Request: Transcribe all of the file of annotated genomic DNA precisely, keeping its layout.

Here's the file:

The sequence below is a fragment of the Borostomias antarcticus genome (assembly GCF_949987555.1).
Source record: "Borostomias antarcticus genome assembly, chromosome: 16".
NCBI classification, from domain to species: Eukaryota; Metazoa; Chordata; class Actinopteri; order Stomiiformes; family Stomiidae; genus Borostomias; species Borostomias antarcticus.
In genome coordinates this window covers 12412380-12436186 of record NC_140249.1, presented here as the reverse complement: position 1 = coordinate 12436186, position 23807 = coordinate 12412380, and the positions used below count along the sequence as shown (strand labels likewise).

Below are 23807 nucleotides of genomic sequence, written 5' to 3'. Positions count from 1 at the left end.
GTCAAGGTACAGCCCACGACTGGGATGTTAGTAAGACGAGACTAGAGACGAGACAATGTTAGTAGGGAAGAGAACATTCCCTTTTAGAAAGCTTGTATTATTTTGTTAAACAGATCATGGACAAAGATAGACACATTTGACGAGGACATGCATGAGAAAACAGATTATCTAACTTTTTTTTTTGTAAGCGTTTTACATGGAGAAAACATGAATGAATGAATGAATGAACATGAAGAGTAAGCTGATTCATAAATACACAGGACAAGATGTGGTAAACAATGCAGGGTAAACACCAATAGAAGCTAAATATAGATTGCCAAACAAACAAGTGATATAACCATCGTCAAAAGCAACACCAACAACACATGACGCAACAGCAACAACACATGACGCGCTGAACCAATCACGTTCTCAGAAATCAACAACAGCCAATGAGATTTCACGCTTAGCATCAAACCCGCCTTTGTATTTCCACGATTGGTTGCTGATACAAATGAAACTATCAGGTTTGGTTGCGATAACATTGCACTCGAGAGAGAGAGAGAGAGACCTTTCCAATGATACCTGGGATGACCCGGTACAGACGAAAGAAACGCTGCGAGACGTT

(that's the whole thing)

The sequence below is a fragment of the Borostomias antarcticus genome (assembly GCF_949987555.1).
Source record: "Borostomias antarcticus genome assembly, chromosome: 16".
NCBI classification, from domain to species: Eukaryota; Metazoa; Chordata; class Actinopteri; order Stomiiformes; family Stomiidae; genus Borostomias; species Borostomias antarcticus.
In genome coordinates this window covers 12412380-12436186 of record NC_140249.1, presented here as the reverse complement: position 1 = coordinate 12436186, position 23807 = coordinate 12412380, and the positions used below count along the sequence as shown (strand labels likewise).

Below are 23807 nucleotides of genomic sequence, written 5' to 3'. Positions count from 1 at the left end.
GTCAAGGTACAGCCCACGACTGGGATGTTAGTAAGACGAGACTAGAGACGAGACAATGTTAGTAGGGAAGAGAACATTCCCTTTTAGAAAGCTTGTATTATTTTGTTAAACAGATCATGGACAAAGATAGACACATTTGACGAGGACATGCATGAGAAAACAGATTATCTAACTTTTTTTTTTGTAAGCGTTTTACATGGAGAAAACATGAATGAATGAATGAATGAACATGAAGAGTAAGCTGATTCATAAATACACAGGACAAGATGTGGTAAACAATGCAGGGTAAACACCAATAGAAGCTAAATATAGATTGCCAAACAAACAAGTGATATAACCATCGTCAAAAGCAACACCAACAACACATGACGCAACAGCAACAACACATGACGCGCTGAACCAATCACGTTCTCAGAAATCAACAACAGCCAATGAGATTTCACGCTTAGCATCAAACCCGCCTTTGTATTTCCACGATTGGTTGCTGATACAAATGAAACTATCAGGTTTGGTTGCGATAACATTGCACTCGAGAGAGAGAGAGAGAGACCTTTCCAATGATACCTGGGATGACCCGGTACAGACGAAAGAAACGCTGCGAGACGTT